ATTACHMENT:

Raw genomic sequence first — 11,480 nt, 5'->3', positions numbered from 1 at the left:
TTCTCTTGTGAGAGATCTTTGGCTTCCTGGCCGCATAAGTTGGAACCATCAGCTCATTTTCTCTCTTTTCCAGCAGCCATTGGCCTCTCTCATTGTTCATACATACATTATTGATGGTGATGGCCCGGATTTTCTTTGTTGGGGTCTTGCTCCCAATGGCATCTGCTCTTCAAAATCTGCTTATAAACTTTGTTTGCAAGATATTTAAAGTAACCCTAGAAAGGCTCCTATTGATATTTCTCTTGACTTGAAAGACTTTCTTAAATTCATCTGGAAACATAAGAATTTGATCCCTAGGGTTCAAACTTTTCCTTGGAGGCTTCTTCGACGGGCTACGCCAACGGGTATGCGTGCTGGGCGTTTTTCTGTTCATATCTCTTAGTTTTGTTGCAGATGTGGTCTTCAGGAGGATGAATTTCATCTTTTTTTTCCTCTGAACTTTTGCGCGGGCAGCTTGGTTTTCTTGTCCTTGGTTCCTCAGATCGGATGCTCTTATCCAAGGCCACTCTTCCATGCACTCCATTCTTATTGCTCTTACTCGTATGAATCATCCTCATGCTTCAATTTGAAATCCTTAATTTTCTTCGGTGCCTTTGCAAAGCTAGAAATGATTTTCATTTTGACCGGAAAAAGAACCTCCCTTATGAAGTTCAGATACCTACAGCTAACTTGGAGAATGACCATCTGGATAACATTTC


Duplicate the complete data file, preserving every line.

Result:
Raw genomic sequence first — 11,480 nt, 5'->3', positions numbered from 1 at the left:
TTCTCTTGTGAGAGATCTTTGGCTTCCTGGCCGCATAAGTTGGAACCATCAGCTCATTTTCTCTCTTTTCCAGCAGCCATTGGCCTCTCTCATTGTTCATACATACATTATTGATGGTGATGGCCCGGATTTTCTTTGTTGGGGTCTTGCTCCCAATGGCATCTGCTCTTCAAAATCTGCTTATAAACTTTGTTTGCAAGATATTTAAAGTAACCCTAGAAAGGCTCCTATTGATATTTCTCTTGACTTGAAAGACTTTCTTAAATTCATCTGGAAACATAAGAATTTGATCCCTAGGGTTCAAACTTTTCCTTGGAGGCTTCTTCGACGGGCTACGCCAACGGGTATGCGTGCTGGGCGTTTTTCTGTTCATATCTCTTAGTTTTGTTGCAGATGTGGTCTTCAGGAGGATGAATTTCATCTTTTTTTTCCTCTGAACTTTTGCGCGGGCAGCTTGGTTTTCTTGTCCTTGGTTCCTCAGATCGGATGCTCTTATCCAAGGCCACTCTTCCATGCACTCCATTCTTATTGCTCTTACTCGTATGAATCATCCTCATGCTTCAATTTGAAATCCTTAATTTTCTTCGGTGCCTTTGCAAAGCTAGAAATGATTTTCATTTTGACCGGAAAAAGAACCTCCCTTATGAAGTTCAGATACCTACAGCTAACTTGGAGAATGACCATCTGGATAACATTTC